When it comes to being right, we need to keep an open mind.
It’s easy to be convinced we’re right, and that there is only one correct option.
Sometimes, the answer seems obvious but it depends on your perspective. It is possible that two people with different answers are both right.
So how can this be?
Funny misheard lyrics
Ever goofed around with misheard song lyrics?
Last night, my teenage daughter and I sat on the couch and watched “Funny misheard lyrics” on Youtube.
Maybe you also know a song, where you’re convinced it says something else than what you find on Google Lyrics.
Once you’re primed for the wrong lyrics, you can really hear them. It seemed like a stretch to actually hear the (fake) French lyrics in the English songs.
But some of the (fake) German lyrics made us laugh so much that we even sang them along when we watched the video again.
My daughter then said “Mom, you’ve got to listen to this. What do you hear?”
I only heard a soundbite and immediately answered “Laurel“.
Long story short, she was shocked because she hears “Yanny“.
I had no clue what she was talking about, maybe just like you right now.
She then showed me this video, which explains that people either heard “Yanny” or “Laurel” when listening to the recording of a certain word.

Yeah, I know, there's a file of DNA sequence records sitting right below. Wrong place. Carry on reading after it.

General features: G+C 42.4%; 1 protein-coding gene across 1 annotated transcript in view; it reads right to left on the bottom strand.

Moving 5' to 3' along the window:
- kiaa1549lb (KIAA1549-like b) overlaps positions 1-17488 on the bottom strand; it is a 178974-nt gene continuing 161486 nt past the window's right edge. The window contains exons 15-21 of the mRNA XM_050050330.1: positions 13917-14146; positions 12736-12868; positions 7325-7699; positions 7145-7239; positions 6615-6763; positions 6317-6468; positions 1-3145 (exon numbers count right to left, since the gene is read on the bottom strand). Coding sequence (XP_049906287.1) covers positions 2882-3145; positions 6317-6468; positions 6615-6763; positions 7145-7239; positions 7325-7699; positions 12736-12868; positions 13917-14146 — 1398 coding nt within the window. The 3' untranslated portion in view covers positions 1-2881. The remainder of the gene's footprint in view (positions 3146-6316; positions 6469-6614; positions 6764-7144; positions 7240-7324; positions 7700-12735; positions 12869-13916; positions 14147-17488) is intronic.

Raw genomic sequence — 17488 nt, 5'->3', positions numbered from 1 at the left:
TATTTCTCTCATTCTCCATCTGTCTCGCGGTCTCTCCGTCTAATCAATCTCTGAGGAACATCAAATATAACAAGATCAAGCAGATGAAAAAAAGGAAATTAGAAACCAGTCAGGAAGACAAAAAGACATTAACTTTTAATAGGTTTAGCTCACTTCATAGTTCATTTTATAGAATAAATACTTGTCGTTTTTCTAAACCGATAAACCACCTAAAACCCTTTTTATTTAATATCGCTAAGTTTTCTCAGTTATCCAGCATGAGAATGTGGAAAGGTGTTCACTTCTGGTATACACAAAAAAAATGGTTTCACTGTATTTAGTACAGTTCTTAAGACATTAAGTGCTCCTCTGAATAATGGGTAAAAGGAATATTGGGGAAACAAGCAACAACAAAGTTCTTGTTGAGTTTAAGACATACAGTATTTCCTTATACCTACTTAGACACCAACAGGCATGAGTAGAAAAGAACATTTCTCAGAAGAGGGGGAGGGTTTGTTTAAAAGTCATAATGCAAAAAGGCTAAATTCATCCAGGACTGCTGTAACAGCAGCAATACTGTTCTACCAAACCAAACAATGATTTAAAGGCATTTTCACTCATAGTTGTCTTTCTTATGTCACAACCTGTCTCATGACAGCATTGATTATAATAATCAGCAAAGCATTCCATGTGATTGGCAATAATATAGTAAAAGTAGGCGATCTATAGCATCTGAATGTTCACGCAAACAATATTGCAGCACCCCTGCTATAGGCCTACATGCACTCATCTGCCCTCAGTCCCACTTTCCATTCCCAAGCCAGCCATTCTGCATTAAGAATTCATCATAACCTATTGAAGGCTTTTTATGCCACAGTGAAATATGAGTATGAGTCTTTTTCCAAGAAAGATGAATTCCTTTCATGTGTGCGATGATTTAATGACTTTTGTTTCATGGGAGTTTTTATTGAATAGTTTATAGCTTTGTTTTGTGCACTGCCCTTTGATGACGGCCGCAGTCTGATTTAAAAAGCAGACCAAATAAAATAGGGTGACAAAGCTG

As you can see or already know, they even did a Twitter poll that was almost 50/50.
This seems ridiculous, these two words don’t sound the least bit alike.
How in the world can anyone hear “Yanny”?
Why is this on the Learning Ninja blog?
It fits this post on being patient with beginners. It’s so easy to think that the other person is stupid. Sometimes, there isn’t just one right answer.
Instead of insisting how silly it seems that people hear two completely different words in the same recording, I remembered the gold/blue dress controversy.
Everything depends on perspective, information, personal experience, and many other criteria. This doesn’t make you wrong or right.
It means that background is important and that everything is relative. “Obvious” is very subjective.
It turns out that you either hear Yanny or Laurel depending on the frequency you hear. Apparently, younger people hear higher frequencies and that’s why they hear “Yanny”.
Older people are more likely to have lost the ability to hear higher frequencies. So they usually hear “Laurel”, like me.
But the science behind this is not what this post is about…
However, if you’d like to check it out, you can find more information in this Guardian article.
So what’s the lesson here?
This was a reminder that we need to keep an open mind. It’s not because we are convinced we’re right, that there is only one correct option.
In this case, the answer seems obvious. One word, two syllables. No way to get this wrong.
Well, obviously it’s not that simple, as the 47% vs 53% split shows.
One word, two syllables.
Imagine what this means for complex situations, with lots of parameters to consider. How can you be sure that you are the only one who’s right?
Listen and try to understand different opinions and ideas. You’ll make better decisions.
Oh, and I also discovered that at 37, I am officially old. Thank you very much, Laurel…
Do you have a good example of a situation where both parties were right?
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